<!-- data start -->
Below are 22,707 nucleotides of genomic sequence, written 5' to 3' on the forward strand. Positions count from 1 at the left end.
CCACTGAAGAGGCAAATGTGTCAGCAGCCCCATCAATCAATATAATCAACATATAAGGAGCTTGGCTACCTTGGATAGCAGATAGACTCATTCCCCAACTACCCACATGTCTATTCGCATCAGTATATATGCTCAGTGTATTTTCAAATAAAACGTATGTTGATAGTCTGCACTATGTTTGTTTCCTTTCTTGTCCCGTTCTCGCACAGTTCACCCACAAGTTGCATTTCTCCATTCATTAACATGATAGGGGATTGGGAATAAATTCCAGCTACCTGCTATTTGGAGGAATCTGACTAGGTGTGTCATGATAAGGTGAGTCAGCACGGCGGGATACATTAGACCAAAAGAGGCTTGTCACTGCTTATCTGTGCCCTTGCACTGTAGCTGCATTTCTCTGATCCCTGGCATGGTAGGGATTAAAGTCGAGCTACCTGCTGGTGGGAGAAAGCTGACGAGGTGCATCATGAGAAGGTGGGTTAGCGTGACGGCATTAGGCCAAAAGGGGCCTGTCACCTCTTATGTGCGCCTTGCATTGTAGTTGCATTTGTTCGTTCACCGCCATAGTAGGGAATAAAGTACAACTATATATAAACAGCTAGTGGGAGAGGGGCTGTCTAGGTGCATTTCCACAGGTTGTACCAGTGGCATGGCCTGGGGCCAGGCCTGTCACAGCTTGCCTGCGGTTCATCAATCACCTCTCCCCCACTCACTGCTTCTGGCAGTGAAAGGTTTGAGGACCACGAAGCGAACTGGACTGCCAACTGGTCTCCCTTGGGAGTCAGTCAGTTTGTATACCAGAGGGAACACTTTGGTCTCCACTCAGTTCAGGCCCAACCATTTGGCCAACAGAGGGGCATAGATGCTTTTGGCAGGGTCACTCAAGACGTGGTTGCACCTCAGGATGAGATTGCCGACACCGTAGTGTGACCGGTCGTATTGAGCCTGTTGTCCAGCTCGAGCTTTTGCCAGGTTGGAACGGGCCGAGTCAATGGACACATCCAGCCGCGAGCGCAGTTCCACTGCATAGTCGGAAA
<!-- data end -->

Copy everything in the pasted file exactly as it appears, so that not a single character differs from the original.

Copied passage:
Below are 22,707 nucleotides of genomic sequence, written 5' to 3' on the forward strand. Positions count from 1 at the left end.
CCACTGAAGAGGCAAATGTGTCAGCAGCCCCATCAATCAATATAATCAACATATAAGGAGCTTGGCTACCTTGGATAGCAGATAGACTCATTCCCCAACTACCCACATGTCTATTCGCATCAGTATATATGCTCAGTGTATTTTCAAATAAAACGTATGTTGATAGTCTGCACTATGTTTGTTTCCTTTCTTGTCCCGTTCTCGCACAGTTCACCCACAAGTTGCATTTCTCCATTCATTAACATGATAGGGGATTGGGAATAAATTCCAGCTACCTGCTATTTGGAGGAATCTGACTAGGTGTGTCATGATAAGGTGAGTCAGCACGGCGGGATACATTAGACCAAAAGAGGCTTGTCACTGCTTATCTGTGCCCTTGCACTGTAGCTGCATTTCTCTGATCCCTGGCATGGTAGGGATTAAAGTCGAGCTACCTGCTGGTGGGAGAAAGCTGACGAGGTGCATCATGAGAAGGTGGGTTAGCGTGACGGCATTAGGCCAAAAGGGGCCTGTCACCTCTTATGTGCGCCTTGCATTGTAGTTGCATTTGTTCGTTCACCGCCATAGTAGGGAATAAAGTACAACTATATATAAACAGCTAGTGGGAGAGGGGCTGTCTAGGTGCATTTCCACAGGTTGTACCAGTGGCATGGCCTGGGGCCAGGCCTGTCACAGCTTGCCTGCGGTTCATCAATCACCTCTCCCCCACTCACTGCTTCTGGCAGTGAAAGGTTTGAGGACCACGAAGCGAACTGGACTGCCAACTGGTCTCCCTTGGGAGTCAGTCAGTTTGTATACCAGAGGGAACACTTTGGTCTCCACTCAGTTCAGGCCCAACCATTTGGCCAACAGAGGGGCATAGATGCTTTTGGCAGGGTCACTCAAGACGTGGTTGCACCTCAGGATGAGATTGCCGACACCGTAGTGTGACCGGTCGTATTGAGCCTGTTGTCCAGCTCGAGCTTTTGCCAGGTTGGAACGGGCCGAGTCAATGGACACATCCAGCCGCGAGCGCAGTTCCACTGCATAGTCGGAAA